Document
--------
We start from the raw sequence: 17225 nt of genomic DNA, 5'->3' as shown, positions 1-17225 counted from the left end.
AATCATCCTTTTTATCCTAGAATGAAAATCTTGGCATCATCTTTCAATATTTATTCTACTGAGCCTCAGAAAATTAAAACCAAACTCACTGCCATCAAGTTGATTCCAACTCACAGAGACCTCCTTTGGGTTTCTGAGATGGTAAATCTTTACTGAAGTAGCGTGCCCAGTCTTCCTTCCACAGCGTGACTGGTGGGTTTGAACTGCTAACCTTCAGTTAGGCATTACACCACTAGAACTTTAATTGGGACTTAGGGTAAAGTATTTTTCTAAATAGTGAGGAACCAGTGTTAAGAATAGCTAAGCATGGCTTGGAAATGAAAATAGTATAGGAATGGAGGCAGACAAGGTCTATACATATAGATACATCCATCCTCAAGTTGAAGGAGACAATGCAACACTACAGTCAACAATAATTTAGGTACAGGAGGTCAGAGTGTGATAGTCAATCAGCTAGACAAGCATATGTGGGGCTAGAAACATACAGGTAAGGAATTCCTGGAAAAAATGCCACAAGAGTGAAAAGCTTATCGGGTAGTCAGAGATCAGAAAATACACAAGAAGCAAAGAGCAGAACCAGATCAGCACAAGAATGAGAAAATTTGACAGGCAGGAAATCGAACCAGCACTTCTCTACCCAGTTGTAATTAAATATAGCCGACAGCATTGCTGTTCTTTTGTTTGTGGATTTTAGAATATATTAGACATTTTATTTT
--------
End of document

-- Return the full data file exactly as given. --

We start from the raw sequence: 17225 nt of genomic DNA, 5'->3' as shown, positions 1-17225 counted from the left end.
AATCATCCTTTTTATCCTAGAATGAAAATCTTGGCATCATCTTTCAATATTTATTCTACTGAGCCTCAGAAAATTAAAACCAAACTCACTGCCATCAAGTTGATTCCAACTCACAGAGACCTCCTTTGGGTTTCTGAGATGGTAAATCTTTACTGAAGTAGCGTGCCCAGTCTTCCTTCCACAGCGTGACTGGTGGGTTTGAACTGCTAACCTTCAGTTAGGCATTACACCACTAGAACTTTAATTGGGACTTAGGGTAAAGTATTTTTCTAAATAGTGAGGAACCAGTGTTAAGAATAGCTAAGCATGGCTTGGAAATGAAAATAGTATAGGAATGGAGGCAGACAAGGTCTATACATATAGATACATCCATCCTCAAGTTGAAGGAGACAATGCAACACTACAGTCAACAATAATTTAGGTACAGGAGGTCAGAGTGTGATAGTCAATCAGCTAGACAAGCATATGTGGGGCTAGAAACATACAGGTAAGGAATTCCTGGAAAAAATGCCACAAGAGTGAAAAGCTTATCGGGTAGTCAGAGATCAGAAAATACACAAGAAGCAAAGAGCAGAACCAGATCAGCACAAGAATGAGAAAATTTGACAGGCAGGAAATCGAACCAGCACTTCTCTACCCAGTTGTAATTAAATATAGCCGACAGCATTGCTGTTCTTTTGTTTGTGGATTTTAGAATATATTAGACATTTTATTTT